Many a spooky story begins with, “On a dark and stormy night…”, but in the case of visiting a theme park Halloween event, that kind of wet environment tends to just put a damper on the fun. Unfortunately, such was the case when I visited the Halloween Haunt at Knott’s Berry Farm. Though, honestly, the rain isn’t solely to blame for the complete lack of scares I witnessed during my first-ever visit to the decades-old theme park.
Knott’s Berry Farm is located within minutes of Disneyland, a short drive up the highway. At Halloween time, it transforms its roughly 160 acres into Knott’s Scary Farm, featuring with 13 haunted attractions and mazes, 7 live shows, and actors roaming the streets trying to entertain and scare guests passing through. I visited Knott’s on Sunday, Oct. 23, and was anxious to step foot into what I have often heard described as one of the scariest Halloween events around. Years ago, Knott’s essentially pioneered today’s concept of the theme park Halloween haunt. Despite its history, the event now suffers from holding on too strongly to the past and not progressing into the amped-up Halloween entertainment that’s present today in competing events.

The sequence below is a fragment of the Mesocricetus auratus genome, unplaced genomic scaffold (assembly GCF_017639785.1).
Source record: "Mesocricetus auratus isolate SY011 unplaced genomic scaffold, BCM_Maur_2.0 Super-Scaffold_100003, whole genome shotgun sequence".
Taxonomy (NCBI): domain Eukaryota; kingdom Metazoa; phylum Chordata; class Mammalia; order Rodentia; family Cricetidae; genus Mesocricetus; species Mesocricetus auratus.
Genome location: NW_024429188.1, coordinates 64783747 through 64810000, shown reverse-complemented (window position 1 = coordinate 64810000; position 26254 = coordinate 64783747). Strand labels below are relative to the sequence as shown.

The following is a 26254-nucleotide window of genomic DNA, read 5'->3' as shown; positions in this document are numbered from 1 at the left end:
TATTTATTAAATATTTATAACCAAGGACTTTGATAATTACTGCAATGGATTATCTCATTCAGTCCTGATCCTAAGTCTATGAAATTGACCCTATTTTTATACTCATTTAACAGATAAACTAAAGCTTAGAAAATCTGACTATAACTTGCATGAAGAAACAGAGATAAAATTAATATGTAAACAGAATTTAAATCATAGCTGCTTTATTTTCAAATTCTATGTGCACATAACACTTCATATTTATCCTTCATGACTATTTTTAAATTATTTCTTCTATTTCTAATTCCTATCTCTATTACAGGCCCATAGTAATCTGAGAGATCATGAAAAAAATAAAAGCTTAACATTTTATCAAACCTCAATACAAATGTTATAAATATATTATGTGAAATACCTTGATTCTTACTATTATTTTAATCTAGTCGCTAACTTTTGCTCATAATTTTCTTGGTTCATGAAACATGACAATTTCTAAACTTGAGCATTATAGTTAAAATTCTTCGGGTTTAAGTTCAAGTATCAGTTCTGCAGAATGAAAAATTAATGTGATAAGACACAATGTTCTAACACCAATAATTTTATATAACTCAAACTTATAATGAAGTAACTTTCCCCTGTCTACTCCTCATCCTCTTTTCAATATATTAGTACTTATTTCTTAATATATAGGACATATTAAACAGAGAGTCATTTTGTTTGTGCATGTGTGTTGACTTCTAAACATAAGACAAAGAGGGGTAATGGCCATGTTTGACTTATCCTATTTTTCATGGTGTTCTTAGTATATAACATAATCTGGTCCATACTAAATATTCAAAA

Throughout the night I was there, a light sprinkling rain was persistent. This meant that all of Knott’s famous roller coasters and rides were closed for the majority of the night, a bummer for me as a first-time visitor to this park. Likewise, nearly all of the live shows for the Halloween Haunt were cancelled, as most are presented on outdoor stages. I had been told not to miss “The Hanging,” a parody-filled show described to me as a ruder version of Bill & Ted’s Excellent Halloween Adventure, found at Universal Studios Orlando and Hollywood. Again, I was bummed to be missing most of the live entertainment. But all was not lost for the evening, as Knott’s Scary Farm boasts 13 haunted attractions – 11 mazes and 2 rides. I thought that would be more than enough to keep me entertained. I was dead wrong.